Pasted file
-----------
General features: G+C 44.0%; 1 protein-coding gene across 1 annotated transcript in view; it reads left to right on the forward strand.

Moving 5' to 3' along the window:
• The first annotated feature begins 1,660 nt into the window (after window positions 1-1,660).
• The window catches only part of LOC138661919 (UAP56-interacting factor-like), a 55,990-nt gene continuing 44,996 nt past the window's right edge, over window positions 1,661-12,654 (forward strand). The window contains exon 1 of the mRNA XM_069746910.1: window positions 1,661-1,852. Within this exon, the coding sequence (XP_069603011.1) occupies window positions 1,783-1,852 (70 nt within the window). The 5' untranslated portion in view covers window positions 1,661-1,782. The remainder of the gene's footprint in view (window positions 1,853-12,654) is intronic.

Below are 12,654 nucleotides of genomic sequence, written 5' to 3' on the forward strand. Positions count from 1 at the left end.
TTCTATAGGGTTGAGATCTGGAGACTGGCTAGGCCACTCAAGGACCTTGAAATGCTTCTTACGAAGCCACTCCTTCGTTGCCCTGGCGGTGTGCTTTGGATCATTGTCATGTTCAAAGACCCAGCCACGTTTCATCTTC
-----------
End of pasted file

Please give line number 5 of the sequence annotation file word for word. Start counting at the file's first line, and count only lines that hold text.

Below are 12,654 nucleotides of genomic sequence, written 5' to 3' on the forward strand. Positions count from 1 at the left end.